Salamanders can regrow entire limbs and regenerate parts of major organs, an ability that relies on their immune systems, research now shows.
A study of the axolotl (Ambystoma mexicanum), an aquatic salamander, reveals that immune cells called macrophages are critical in the early stages of regenerating lost limbs. Wiping out these cells permanently prevented regeneration and led to tissue scarring. The findings hint at possible strategies for tissue repair in humans.
"We can look to salamanders as a template of what perfect regeneration looks like," lead study author James Godwin said in a statement. "We need to know exactly what salamanders do and how they do it well, so we can reverse-engineer that into human therapies," added Goodwin, of the Australian Regenerative Medicine Institute (ARMI) at Monash University in Melbourne.
In mammals, macrophage cells play an important role in the immune system response to injury, arriving at a wound within two to four days. There, they engulf and digest pathogens, or infectious particles, and generate both inflammatory and anti-inflammatory signals for healing.
Now, Godwin and his colleagues have shown that macrophages are essential for salamanders' superherolike ability to sprout new limbs. The researchers studied the biochemical processes that occurred in salamanders at the site of a limb amputation. They then wiped out some or all of the macrophage cells to determine whether these cells were essential for regrowing the limbs.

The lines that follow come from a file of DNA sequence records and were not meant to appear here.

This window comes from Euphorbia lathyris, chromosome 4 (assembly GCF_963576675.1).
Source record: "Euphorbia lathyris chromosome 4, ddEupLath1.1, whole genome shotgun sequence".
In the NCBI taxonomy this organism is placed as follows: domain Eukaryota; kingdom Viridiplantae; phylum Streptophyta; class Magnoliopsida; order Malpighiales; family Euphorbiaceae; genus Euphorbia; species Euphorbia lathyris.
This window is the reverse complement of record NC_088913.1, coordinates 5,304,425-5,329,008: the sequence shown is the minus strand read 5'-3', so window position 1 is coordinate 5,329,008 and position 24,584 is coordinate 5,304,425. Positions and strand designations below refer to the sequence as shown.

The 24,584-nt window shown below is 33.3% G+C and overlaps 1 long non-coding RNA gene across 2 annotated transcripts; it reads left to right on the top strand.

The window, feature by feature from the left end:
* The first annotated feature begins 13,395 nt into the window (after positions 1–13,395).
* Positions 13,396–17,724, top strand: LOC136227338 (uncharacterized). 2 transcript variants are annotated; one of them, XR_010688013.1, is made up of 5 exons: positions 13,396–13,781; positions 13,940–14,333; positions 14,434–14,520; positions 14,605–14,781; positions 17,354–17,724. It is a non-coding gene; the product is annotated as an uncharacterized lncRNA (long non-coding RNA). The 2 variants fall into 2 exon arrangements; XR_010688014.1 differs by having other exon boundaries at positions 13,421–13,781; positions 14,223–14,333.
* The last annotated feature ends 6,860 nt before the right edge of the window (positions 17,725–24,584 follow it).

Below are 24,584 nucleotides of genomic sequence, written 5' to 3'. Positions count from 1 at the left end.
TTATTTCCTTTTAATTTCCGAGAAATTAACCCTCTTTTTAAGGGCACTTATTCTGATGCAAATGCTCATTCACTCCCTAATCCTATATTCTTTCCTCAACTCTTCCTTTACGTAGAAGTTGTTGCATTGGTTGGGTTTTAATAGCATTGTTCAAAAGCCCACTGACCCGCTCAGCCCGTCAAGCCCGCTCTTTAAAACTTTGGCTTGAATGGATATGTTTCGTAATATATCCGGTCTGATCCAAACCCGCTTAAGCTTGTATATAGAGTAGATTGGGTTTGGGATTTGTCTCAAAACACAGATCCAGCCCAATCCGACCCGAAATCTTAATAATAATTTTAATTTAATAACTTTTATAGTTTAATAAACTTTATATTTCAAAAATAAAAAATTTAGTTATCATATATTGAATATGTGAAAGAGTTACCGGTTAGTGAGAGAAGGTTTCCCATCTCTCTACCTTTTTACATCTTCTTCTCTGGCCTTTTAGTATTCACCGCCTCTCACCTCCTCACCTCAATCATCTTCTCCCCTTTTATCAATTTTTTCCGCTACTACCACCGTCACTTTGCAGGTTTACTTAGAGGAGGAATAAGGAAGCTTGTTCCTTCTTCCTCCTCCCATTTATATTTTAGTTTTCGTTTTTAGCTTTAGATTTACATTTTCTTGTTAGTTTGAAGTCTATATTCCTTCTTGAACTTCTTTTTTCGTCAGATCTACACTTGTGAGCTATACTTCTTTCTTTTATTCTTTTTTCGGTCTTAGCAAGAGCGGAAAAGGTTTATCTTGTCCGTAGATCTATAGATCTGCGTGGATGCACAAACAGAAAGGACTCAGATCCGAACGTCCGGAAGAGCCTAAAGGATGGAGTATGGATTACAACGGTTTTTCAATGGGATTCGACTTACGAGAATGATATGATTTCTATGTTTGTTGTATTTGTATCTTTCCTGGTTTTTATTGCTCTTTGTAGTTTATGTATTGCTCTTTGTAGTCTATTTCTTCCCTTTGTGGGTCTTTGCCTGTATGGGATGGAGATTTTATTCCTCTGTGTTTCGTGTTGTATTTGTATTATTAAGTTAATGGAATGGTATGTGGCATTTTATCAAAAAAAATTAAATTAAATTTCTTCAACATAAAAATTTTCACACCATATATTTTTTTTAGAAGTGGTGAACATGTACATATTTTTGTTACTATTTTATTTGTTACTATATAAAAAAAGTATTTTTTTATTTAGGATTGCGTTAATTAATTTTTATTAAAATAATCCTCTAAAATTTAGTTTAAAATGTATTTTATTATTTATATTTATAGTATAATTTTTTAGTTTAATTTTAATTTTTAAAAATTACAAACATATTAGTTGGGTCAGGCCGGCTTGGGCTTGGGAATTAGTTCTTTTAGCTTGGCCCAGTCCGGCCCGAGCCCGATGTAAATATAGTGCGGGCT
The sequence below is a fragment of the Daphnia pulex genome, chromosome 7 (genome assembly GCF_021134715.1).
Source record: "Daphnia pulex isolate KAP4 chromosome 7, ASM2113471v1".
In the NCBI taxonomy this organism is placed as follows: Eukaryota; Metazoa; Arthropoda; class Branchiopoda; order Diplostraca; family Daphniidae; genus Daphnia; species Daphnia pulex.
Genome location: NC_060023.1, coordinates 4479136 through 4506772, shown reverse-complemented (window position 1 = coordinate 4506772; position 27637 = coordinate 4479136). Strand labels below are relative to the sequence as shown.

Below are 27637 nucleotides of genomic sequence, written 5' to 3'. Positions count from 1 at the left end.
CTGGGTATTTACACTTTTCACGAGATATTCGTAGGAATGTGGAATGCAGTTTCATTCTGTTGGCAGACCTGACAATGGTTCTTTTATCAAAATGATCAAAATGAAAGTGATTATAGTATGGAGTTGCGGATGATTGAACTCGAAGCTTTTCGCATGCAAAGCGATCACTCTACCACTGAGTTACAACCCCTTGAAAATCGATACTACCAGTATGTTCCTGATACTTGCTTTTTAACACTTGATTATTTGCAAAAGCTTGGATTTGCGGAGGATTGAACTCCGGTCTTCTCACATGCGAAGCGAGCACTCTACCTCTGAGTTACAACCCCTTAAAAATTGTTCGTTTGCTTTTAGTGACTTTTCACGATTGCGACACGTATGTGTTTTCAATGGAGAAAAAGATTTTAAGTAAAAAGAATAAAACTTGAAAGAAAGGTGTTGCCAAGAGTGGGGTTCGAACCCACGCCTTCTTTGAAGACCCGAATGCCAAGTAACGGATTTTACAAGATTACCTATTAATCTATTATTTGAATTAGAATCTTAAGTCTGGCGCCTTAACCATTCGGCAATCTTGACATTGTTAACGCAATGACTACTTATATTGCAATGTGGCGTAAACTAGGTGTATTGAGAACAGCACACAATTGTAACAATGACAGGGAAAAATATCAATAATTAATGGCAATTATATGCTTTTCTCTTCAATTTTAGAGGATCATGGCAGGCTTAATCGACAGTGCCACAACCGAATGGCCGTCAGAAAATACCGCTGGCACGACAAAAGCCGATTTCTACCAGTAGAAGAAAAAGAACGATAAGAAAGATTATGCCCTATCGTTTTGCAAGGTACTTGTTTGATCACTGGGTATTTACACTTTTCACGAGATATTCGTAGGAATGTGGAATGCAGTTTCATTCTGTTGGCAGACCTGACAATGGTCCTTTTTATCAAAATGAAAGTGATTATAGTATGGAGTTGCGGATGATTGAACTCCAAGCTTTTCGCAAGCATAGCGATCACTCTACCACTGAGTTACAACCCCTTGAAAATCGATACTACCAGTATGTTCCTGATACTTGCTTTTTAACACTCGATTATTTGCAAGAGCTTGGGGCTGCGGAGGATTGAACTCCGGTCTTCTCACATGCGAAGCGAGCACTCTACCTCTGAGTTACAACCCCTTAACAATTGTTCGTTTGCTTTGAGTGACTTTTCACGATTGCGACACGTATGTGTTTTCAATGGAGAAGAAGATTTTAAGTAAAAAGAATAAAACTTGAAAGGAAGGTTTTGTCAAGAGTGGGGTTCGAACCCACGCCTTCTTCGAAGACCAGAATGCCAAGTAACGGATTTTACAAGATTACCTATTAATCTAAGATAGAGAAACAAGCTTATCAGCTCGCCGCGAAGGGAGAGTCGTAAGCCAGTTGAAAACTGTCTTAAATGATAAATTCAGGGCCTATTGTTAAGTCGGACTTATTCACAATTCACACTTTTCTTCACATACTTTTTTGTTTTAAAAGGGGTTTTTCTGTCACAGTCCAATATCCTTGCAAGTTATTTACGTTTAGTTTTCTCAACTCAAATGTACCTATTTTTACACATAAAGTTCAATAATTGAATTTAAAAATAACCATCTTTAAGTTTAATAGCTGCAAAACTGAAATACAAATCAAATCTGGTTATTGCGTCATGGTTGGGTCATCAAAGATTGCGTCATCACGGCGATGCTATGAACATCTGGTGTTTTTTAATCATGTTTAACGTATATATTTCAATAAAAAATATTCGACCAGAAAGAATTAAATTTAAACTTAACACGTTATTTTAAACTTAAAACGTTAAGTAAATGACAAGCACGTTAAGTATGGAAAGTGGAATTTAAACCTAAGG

Signals of inflammation were detected at the wound sites within one day of the amputations. Unexpectedly, anti-inflammatory signals, which normally arrive later in mammals recovering from injury, were also present at that time. Along with these signals, the researchers detected macrophages at the wound, peaking in number around four to six days after the injury.
To investigate the role of macrophages in salamander limb regeneration, the researchers injected the animals with a chemical substance that destroys or "depletes" these cells. The macrophage levels were either partially or fully depleted.
Salamanders that had all their macrophages removed failed to generate new limbs and showed substantial scar-tissue buildup. Salamanders that had only some of their macrophages could still regenerate their limbs, but more slowly than normal.
Once the salamanders replenished their macrophage levels, the researchers re-amputated the animals' limb stumps, which then fully regenerated at the normal rate. Collectively, these findings suggest macrophages are essential to the salamanders' remarkable wound-healing abilities.
Studying the regenerative abilities of salamanders could offer insight into treating spinal cord and brain injuries in humans, the researchers say. Furthermore, the knowledge might lead to new treatments for heart and liver diseases or recovery from surgery, by preventing harmful scarring.
Macrophages are already known to play a vital role in organ and tissue development in mouse embryos. They produce small signaling molecules that activate other types of cells that promote the growth of new limbs and the healing of wounds.
Many animals may have a capability for tissue regeneration that has been turned off as the result of evolution, but it might be possible to reactivate the process, Godwin said.
The findings were detailed today (May 20) in the journal Proceedings of the National Academy of Sciences.
Related on LiveScience and MNN: